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00000179-65ef-d8e2-a9ff-f5ef8d430000The Hanford Nuclear Reservation in southeast Washington was home to Native Americans and later to settlers. It turned into an top-secret military workhorse during World War II and the Cold War. Now, it’s one of the most pressing and complex environmental cleanup challenges humanity is facing in the world.This remote area in southeast Washington is where the federal government made plutonium for bombs during WWII and the Cold War. It’s now home to some of the most toxic contamination on earth, a witch’s brew of chemicals, radioactive waste and defunct structures. In central Hanford, leaking underground tanks full of radioactive sludge await a permanent solution. Meanwhile, a massive $12 billion waste treatment plant, designed to bind up that tank waste into more stable glass logs, has a troubled history.00000179-65ef-d8e2-a9ff-f5ef8d440000Anna King is public radio's correspondent in Richland, Washington, covering the seemingly endless complexities of the Hanford Nuclear Reservation.

Washington State Slaps Fine For Mishandled Waste At Hanford

Anna King
Northwest News Network

Over the last several years, Hanford Nuclear Reservation managers have mishandled barrels and boxes of hazardous and radioactive waste in the central part of the site.

Friday, the state of Washington slapped the U.S. Department of Energy with a $15,000 fine.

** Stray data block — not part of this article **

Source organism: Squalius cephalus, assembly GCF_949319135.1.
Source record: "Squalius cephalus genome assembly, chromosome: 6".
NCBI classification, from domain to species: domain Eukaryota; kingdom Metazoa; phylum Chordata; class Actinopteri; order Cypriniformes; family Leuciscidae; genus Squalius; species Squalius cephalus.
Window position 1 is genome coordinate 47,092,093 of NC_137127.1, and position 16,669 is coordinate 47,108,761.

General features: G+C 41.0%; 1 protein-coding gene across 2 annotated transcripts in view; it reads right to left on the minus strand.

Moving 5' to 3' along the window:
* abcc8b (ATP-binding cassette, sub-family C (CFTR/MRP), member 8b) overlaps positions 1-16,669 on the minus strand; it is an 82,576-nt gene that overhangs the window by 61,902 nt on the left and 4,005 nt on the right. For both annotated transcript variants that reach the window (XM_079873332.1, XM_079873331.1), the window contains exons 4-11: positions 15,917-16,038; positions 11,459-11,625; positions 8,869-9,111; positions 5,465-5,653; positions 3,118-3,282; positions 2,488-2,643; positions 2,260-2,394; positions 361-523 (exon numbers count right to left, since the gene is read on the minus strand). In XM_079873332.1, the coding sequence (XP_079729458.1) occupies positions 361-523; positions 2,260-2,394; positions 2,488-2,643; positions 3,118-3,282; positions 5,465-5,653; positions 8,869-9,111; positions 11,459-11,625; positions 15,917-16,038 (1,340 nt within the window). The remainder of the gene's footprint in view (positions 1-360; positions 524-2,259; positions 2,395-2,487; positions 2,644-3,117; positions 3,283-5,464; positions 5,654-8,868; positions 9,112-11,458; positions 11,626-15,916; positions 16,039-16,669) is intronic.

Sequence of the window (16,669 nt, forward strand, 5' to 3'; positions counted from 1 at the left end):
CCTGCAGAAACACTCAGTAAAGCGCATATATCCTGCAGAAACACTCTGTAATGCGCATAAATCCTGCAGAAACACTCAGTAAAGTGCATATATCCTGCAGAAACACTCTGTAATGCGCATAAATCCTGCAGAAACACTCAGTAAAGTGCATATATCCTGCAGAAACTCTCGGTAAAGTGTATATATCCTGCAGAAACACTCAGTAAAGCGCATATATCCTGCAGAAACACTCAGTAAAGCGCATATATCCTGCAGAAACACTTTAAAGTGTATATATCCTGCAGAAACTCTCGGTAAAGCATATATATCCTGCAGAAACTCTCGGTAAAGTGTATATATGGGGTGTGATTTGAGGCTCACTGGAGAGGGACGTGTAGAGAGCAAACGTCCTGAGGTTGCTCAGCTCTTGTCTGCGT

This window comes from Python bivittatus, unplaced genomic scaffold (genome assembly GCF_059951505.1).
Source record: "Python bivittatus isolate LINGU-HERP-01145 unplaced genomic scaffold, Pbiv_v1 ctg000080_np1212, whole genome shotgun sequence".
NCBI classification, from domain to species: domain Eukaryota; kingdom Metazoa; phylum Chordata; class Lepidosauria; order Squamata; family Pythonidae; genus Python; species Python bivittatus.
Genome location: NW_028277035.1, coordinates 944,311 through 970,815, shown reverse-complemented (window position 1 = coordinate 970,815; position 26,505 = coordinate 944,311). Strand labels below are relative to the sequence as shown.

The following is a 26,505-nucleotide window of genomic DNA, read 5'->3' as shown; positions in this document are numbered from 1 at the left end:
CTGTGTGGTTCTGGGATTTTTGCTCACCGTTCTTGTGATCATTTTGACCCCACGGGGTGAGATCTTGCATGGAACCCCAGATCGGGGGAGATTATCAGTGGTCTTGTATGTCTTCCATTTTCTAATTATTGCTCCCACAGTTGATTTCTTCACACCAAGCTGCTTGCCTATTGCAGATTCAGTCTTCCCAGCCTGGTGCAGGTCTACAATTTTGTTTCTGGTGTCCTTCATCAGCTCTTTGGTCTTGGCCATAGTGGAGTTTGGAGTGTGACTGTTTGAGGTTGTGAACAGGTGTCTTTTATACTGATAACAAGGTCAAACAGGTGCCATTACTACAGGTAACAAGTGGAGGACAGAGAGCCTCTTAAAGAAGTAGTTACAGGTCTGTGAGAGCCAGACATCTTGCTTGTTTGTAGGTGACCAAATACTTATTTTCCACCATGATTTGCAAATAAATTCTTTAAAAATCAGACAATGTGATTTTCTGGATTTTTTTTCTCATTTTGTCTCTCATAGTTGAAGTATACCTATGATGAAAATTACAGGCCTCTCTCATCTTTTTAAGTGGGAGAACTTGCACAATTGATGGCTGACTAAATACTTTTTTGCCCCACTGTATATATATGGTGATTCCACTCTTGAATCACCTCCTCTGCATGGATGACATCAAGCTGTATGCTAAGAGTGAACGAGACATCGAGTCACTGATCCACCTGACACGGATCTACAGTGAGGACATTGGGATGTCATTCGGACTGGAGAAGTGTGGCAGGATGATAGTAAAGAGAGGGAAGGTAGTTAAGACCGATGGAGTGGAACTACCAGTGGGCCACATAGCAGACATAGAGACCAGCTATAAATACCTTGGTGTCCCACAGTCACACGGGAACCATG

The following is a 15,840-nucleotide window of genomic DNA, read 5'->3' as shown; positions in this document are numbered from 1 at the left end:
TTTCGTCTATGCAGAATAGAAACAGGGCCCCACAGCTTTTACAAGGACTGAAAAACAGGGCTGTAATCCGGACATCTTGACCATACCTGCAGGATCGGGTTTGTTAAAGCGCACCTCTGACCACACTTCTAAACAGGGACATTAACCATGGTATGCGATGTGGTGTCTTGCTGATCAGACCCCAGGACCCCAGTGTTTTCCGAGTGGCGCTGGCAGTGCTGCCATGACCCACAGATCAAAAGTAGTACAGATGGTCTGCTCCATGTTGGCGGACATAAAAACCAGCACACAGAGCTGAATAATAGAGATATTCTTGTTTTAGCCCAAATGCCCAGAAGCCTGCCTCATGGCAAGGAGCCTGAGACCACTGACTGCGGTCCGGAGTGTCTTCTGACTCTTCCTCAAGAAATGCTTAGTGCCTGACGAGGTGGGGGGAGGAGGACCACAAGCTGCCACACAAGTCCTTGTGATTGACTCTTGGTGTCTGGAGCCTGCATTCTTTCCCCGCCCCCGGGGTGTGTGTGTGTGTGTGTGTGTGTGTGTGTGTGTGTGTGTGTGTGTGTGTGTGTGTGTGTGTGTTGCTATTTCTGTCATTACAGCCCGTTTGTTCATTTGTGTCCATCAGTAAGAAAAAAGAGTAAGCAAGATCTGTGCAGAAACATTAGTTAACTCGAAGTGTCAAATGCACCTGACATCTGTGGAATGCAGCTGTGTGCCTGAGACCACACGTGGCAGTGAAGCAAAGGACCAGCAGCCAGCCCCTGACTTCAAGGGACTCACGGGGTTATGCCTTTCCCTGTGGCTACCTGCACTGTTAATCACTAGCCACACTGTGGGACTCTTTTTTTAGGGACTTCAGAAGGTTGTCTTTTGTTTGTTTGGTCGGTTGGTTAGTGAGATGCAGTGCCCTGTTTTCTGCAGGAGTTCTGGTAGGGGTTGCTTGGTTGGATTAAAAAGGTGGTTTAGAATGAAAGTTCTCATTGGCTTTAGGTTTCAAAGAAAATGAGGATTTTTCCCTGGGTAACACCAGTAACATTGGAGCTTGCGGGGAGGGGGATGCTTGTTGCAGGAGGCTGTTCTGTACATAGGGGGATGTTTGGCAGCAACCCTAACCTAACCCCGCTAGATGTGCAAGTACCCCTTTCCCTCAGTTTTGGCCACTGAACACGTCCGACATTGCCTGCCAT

Washington state’s Department of Ecology is charging Hanford managers a total of $261,000, but suspending most of that as long as the feds adjust their operations.

In late 2011, a leaking box of radioactive waste was found, but Ecology wasn’t informed until months later. And, at another facility, a leaking barrel of chemical and radioactive waste was found, along with a questionable roof at a waste storage facility.

“There were just some really fundamental housekeeping things that were not being done in the way that is approved by the law,” explains Jane Hedges, a state Ecology manager in Richland.

The new agreement calls for the feds and their contractors to notify state regulators of spills immediately and pay more attention to how waste containers and buildings are maintained.

Anna King calls Richland, Washington home and loves unearthing great stories about people in the Northwest. She reports for the Northwest News Network from a studio at Washington State University, Tri-Cities. She covers the Mid-Columbia region, from nuclear reactors to Mexican rodeos.